Nicholas (Class of 2022) is a Greek-Canadian musician and graduate from the University of Toronto. In his bachelor degree, he majored in Environmental Studies and developed a passion for sustainable design, urbanism and the built environment. Nicholas joined the MS Design and Urban Ecologies program seeking an education that promoted designing solutions for environmental issues that urban centres are facing.

Alongside his studies, he has been steadily releasing music under the moniker “Shagabond” through prominent independent record labels including eOne Music and Majestic Casual Records. He has had the opportunity to perform live all across Canada, as well as in the United States and Europe. In 2017, he was sponsored by Red Bull Music and was invited to Red Bull Music Academy: Bass Camp.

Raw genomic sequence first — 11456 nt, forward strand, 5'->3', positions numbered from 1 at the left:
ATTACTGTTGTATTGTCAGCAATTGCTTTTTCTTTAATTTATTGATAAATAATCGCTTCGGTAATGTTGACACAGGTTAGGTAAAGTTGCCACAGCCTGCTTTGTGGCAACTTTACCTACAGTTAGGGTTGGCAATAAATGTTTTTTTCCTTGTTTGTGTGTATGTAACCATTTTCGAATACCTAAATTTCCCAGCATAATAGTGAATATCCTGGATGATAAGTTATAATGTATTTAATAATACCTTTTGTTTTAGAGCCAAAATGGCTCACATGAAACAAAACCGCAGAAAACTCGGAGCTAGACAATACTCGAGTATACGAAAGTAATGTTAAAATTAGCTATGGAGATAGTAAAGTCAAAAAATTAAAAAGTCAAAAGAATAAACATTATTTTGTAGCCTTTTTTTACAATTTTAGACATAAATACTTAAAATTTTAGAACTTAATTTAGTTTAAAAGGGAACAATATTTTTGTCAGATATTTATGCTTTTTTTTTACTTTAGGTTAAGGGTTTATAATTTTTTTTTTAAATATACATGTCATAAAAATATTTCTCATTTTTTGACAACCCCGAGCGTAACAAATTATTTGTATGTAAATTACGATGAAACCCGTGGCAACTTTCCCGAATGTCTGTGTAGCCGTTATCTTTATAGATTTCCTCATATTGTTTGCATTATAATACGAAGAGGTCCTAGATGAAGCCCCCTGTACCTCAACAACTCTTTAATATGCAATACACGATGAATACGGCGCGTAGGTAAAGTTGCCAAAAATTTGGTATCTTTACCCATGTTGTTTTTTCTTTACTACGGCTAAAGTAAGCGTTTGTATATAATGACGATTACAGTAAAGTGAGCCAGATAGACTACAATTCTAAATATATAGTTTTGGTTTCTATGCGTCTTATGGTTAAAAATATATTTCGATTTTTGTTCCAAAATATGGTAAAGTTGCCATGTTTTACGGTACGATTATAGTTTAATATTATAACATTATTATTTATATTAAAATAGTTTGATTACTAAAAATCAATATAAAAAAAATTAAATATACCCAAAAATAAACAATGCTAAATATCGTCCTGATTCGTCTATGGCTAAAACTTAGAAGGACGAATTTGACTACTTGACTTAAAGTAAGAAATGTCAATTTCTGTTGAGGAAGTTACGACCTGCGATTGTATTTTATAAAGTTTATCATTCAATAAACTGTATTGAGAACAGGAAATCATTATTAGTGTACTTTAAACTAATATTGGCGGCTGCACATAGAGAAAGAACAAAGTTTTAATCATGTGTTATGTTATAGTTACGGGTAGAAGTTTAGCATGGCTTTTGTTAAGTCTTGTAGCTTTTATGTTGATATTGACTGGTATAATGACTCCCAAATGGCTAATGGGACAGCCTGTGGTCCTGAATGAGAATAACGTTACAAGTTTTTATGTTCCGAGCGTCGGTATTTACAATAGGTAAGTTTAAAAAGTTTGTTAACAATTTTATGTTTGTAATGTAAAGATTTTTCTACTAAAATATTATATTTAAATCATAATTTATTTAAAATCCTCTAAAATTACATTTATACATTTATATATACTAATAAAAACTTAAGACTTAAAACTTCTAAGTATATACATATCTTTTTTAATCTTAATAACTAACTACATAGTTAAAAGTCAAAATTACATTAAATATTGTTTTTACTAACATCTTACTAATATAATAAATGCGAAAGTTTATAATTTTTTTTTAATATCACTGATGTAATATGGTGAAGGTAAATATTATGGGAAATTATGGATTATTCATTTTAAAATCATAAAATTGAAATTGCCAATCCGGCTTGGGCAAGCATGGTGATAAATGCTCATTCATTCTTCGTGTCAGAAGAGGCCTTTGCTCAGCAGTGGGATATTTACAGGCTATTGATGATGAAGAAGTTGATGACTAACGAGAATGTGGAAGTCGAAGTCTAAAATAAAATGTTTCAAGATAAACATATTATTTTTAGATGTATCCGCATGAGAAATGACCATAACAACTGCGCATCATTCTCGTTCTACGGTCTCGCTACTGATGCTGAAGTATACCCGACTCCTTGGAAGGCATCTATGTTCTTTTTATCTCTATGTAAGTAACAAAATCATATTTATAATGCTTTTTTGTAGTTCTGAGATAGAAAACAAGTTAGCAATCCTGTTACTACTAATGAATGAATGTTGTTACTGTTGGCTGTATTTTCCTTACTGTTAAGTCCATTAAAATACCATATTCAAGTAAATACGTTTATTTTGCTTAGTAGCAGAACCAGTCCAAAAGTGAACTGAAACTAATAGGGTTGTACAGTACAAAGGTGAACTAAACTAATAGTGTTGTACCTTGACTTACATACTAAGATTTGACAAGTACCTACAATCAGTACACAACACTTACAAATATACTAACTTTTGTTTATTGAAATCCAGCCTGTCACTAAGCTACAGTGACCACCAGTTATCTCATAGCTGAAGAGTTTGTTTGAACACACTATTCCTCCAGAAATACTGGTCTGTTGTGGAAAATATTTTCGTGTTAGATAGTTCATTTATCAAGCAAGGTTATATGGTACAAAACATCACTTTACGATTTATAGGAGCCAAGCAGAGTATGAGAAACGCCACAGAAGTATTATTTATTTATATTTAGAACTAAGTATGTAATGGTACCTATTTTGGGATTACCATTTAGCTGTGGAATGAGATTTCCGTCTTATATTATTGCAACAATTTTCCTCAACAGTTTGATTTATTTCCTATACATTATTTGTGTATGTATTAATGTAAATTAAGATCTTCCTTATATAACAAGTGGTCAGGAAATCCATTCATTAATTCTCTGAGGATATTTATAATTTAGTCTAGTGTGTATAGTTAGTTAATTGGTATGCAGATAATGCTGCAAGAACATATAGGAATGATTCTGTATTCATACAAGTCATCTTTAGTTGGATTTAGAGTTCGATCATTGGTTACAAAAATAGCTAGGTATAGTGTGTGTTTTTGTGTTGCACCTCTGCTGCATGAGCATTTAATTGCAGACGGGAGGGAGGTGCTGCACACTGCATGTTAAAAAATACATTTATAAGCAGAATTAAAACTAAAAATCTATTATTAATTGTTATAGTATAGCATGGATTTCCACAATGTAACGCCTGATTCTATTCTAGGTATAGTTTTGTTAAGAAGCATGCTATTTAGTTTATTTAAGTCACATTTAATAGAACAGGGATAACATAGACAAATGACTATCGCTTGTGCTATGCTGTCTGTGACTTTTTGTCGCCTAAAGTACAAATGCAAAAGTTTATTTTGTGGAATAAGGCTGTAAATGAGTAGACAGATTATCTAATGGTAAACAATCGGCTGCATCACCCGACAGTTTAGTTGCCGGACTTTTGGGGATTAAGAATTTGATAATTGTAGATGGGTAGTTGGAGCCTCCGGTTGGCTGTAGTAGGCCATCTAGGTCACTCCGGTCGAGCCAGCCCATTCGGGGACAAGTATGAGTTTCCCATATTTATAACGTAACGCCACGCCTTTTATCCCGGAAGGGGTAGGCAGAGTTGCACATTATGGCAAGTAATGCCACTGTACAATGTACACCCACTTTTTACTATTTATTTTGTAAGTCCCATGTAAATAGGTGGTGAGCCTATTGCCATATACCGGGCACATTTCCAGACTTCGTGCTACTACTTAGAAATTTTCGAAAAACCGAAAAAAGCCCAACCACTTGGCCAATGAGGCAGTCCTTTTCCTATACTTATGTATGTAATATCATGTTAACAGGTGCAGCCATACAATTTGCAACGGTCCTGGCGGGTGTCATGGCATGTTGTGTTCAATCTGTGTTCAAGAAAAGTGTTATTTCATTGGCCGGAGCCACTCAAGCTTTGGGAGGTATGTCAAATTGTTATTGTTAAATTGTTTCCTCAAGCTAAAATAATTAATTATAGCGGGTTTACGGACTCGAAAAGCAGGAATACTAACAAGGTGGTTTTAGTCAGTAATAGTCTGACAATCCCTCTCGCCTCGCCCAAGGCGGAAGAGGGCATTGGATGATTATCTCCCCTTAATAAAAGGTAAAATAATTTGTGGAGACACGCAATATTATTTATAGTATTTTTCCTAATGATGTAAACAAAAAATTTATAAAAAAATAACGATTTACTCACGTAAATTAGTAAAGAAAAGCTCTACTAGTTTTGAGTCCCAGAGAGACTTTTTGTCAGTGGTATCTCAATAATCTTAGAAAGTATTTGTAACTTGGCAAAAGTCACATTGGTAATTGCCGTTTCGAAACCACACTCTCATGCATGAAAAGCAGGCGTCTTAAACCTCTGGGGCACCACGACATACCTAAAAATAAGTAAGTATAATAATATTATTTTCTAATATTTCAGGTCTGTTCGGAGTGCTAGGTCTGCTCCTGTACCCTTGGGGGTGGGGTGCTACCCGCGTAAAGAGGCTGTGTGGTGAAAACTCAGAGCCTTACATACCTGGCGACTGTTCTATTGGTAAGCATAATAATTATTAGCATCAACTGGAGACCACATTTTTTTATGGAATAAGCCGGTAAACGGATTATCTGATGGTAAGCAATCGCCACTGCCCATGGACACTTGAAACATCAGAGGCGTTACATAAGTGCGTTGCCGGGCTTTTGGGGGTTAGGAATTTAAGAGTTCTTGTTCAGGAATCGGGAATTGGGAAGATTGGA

Meera (Class of 2022) works at the intersection of creativity, community, and business. She has a background in strategy consulting and design with a specific interest in how culture plays a role in development. Her interests lie in the role arts and culture play in developing communities and how we can design sustainable sources of income and spaces for the arts to be drivers of economic growth. Meera works as a strategy, communications, and data designer at ThinkWell and also was a Senior Analyst at Accenture Federal Services She has worked with a range of government, foundation, and nonprofit clients, helping develop policy and technology strategy, analytics, and executing business process re- engineering. She has also been involved in corporate social responsibility efforts across her various roles.

Meera holds bachelor’s degrees in both Music and Economics from the University of North Carolina at Chapel Hill. She is a native of Overland Park, Kansas but currently resides in NYC. In her spare time, Meera continues her work as a performing musician, playing flute and collaborating in a collection of world music projects across the globe.